Referring back to operation 512 in FIG. 5, the scheduling engine 308 further examines the vacancy level of one of the memory devices 312 that is coupled to one of the packet's destination (one of the output buffers 310). In some embodiments, in operation 512, the scheduling engine 308 may determine whether the vacancy level of the memory device (the destination memory device) is below a predefined threshold. Such a predefined threshold may be a constant value stored in the scheduling engine 308, or in some alternative embodiments, a dynamically changing value that is calculated/updated by the scheduling engine 308. In accordance with various illustrative embodiments, such a predefined threshold for a memory device should not exceed the memory device's maximum threshold amount of stacks (queues/spaces). If the scheduling engine 308, at operation 512, determines that the vacancy level is below the predefined threshold, the method 500 routes to operation 516 with further determining the packet meets the FIFO sequence of the memory device. On the other hand, if the scheduling engine 308, at operation 512, determines that the vacancy level is not below the predefined threshold, the method 500 routes to operation 514 with holding the packet in the destination output buffer.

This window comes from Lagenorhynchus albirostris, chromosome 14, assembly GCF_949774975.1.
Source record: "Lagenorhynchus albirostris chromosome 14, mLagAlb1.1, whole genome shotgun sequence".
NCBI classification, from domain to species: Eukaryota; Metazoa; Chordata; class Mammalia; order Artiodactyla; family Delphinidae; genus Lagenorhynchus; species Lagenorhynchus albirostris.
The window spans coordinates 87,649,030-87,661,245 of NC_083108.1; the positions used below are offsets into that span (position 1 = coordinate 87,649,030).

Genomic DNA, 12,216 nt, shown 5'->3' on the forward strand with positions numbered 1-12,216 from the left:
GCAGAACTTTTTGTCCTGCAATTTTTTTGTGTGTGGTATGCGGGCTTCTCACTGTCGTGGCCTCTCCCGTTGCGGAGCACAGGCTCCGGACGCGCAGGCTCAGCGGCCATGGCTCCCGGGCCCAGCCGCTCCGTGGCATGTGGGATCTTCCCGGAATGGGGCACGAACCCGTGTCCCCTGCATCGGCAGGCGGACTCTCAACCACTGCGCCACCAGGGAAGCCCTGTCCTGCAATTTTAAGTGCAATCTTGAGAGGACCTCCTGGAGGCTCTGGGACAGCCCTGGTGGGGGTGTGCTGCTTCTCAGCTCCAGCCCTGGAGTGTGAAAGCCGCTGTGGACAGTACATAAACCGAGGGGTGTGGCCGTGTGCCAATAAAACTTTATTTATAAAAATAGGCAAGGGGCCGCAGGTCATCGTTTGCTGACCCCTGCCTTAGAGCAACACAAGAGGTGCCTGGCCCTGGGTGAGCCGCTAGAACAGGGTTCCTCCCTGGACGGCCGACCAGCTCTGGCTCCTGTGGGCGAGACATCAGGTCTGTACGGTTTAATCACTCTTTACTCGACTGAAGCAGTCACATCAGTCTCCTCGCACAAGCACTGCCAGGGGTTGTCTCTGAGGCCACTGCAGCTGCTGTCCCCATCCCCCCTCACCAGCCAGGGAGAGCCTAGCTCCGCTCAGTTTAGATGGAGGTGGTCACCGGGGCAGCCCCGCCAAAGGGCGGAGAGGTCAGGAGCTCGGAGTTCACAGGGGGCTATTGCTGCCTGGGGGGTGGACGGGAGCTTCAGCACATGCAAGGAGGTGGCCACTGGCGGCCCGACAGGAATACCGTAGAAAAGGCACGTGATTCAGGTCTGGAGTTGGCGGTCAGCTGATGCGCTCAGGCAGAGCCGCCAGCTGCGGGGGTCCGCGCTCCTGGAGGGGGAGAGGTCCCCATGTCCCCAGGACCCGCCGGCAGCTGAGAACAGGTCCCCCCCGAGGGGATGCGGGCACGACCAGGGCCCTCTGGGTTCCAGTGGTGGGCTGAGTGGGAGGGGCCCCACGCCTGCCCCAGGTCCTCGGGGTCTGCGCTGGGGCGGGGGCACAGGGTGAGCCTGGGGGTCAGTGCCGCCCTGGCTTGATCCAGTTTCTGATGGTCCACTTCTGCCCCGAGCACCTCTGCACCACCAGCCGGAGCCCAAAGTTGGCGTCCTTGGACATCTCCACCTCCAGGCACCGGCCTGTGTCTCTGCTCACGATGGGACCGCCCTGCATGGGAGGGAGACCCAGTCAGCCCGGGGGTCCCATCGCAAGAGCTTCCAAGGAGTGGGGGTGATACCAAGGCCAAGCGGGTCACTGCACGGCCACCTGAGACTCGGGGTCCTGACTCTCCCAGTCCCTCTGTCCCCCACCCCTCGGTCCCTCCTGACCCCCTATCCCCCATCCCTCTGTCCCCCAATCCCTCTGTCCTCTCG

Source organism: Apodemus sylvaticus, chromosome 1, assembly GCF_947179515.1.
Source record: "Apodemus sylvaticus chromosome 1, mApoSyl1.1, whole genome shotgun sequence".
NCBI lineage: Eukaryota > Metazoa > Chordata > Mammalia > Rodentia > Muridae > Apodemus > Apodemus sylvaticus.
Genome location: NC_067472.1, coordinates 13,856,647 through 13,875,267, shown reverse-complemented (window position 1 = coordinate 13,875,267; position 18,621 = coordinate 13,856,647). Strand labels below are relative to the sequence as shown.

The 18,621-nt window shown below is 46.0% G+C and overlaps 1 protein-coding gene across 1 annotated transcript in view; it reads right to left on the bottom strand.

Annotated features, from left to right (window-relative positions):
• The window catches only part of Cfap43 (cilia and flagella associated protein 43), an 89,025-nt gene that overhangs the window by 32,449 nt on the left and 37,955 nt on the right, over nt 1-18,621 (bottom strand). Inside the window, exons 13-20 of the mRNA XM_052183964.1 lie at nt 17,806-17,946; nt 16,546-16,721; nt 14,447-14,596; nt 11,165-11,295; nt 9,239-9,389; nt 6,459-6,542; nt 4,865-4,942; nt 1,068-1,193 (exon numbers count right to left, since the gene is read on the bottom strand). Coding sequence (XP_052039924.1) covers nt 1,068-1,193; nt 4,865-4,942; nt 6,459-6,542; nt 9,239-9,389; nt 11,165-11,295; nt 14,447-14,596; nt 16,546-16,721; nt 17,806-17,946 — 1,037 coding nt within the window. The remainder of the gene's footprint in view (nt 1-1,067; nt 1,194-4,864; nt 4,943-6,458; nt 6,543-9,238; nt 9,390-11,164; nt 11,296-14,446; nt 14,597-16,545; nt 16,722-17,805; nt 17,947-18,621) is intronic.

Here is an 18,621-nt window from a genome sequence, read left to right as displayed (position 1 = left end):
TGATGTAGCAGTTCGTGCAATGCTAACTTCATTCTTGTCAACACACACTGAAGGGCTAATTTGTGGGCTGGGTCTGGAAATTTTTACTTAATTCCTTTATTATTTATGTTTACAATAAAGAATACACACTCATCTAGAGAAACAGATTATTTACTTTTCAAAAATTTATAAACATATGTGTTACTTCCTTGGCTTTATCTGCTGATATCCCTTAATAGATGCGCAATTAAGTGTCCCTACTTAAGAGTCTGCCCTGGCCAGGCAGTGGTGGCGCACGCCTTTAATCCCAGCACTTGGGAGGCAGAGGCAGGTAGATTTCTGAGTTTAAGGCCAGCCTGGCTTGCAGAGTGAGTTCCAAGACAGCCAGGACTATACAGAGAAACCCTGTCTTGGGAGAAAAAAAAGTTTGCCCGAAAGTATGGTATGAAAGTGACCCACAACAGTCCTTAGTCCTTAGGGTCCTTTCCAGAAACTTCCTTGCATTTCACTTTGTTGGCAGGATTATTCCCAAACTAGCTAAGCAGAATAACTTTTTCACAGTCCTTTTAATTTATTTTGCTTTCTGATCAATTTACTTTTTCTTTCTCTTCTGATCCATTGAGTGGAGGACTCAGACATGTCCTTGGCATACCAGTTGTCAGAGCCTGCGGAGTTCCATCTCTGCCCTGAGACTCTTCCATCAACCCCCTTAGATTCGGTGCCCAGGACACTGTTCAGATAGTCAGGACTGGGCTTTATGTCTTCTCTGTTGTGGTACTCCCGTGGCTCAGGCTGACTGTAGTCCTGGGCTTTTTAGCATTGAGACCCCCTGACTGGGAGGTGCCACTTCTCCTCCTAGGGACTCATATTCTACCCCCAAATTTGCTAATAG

Referring still to FIG. 5, at operation 516, the scheduling engine 308 determines whether the packet meets the FIFO sequence of the destination memory device. If not (e.g., a wrong sequence identification or a most updated sequence identification), the method 500 routes to operation 514 in which the destination output buffer holds the packet and the scheduling engine 308 waits for the packet with a correct (or most updated) sequence identification before routing the packet with the wrong (or outdated) sequence identification. If the packet meets the FIFO sequence, at operation 516, the method 500 continues to operation 518 in which the scheduling engine 308 routes/outputs the packet from the output buffer to the coupled memory device.